Too many vehicles may be operating unsafely due to a simple repair problem that can be quickly addressed. If you are wondering what type of problem is being referred to, you may be surprised to find that the answer has nothing to do with the mechanical parts of the car. Instead, vehicles with cracked or broken windshields often continue to be driven for weeks or months after the damage has been noted, despite the heightened risk of injury to the driver and occupants of the vehicle that may result.
If you or a driver in your household is currently operating a vehicle with existing windshield damage, the following information can help you understand the dangers and provide other helpful information you may need.
1. The increased risk of structural instability
Drivers may not realize just how much the windshield of their vehicle does to keep them safe. For instance, many drivers may not realize that the windshield in most recently manufactured vehicles is part of the overall structural design. When the integrity of a windshield is compromised by the development of a crack, rock chip, or hole, a weak point is created that could create a heightened risk of injury to occupants of the vehicle during a crash situation.
An intact windshield that is kept in good repair is designed to withstand the force of impact during a crash, as well as provide a stable surface for airbag deployment. If the windshield is damaged, it is more likely to break apart or fall out during an impact situation. When this happens, airbags may be unable to deploy fully and passengers and drivers may be more likely to be injured or ejected from the vehicle.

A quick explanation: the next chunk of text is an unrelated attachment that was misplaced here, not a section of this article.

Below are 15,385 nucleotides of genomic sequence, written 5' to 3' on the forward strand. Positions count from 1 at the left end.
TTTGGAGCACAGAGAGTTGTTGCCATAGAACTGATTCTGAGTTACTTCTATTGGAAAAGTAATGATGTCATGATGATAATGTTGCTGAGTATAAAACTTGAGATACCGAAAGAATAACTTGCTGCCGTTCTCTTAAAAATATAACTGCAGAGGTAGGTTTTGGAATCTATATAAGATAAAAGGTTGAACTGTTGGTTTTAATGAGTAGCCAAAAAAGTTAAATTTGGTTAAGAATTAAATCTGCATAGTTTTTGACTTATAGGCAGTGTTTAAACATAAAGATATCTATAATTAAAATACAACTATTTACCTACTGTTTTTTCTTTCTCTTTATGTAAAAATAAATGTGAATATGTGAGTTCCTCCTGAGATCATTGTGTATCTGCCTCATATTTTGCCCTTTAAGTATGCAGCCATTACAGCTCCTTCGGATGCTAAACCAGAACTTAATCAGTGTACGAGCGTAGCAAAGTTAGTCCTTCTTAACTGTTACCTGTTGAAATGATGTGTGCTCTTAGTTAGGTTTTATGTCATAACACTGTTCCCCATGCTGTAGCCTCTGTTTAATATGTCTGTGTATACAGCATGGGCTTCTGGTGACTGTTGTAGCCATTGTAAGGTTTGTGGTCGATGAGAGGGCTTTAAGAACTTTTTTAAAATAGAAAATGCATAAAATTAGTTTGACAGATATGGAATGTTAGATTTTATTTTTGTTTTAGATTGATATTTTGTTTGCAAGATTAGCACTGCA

2. The increased risk of more serious damage
Another problem that exists from driving a vehicle with windshield damage is that the damage will continue to increase. Rock chips and small cracks that can be easily and inexpensively fixed when they first occur will continue to expand as the car is driven.
Vibrations from uneven road surfaces, braking to a stop too suddenly, and minor impacts with objects can create conditions for rock chips and small cracks to worsen. Even the pressure from wind or heavy rain and the thermal effect of sudden temperature changes caused by the defrosters or harsh weather can result in worsened glass damage that will make repairs difficult or impossible.
Driving around with windshield damage is not necessary, especially when many car insurance providers offer free repair coverage for rock chips and small cracks. To learn more about keeping your car's windshield in good repair so that you and your occupants are safer, contact an auto glass replacement service in your area.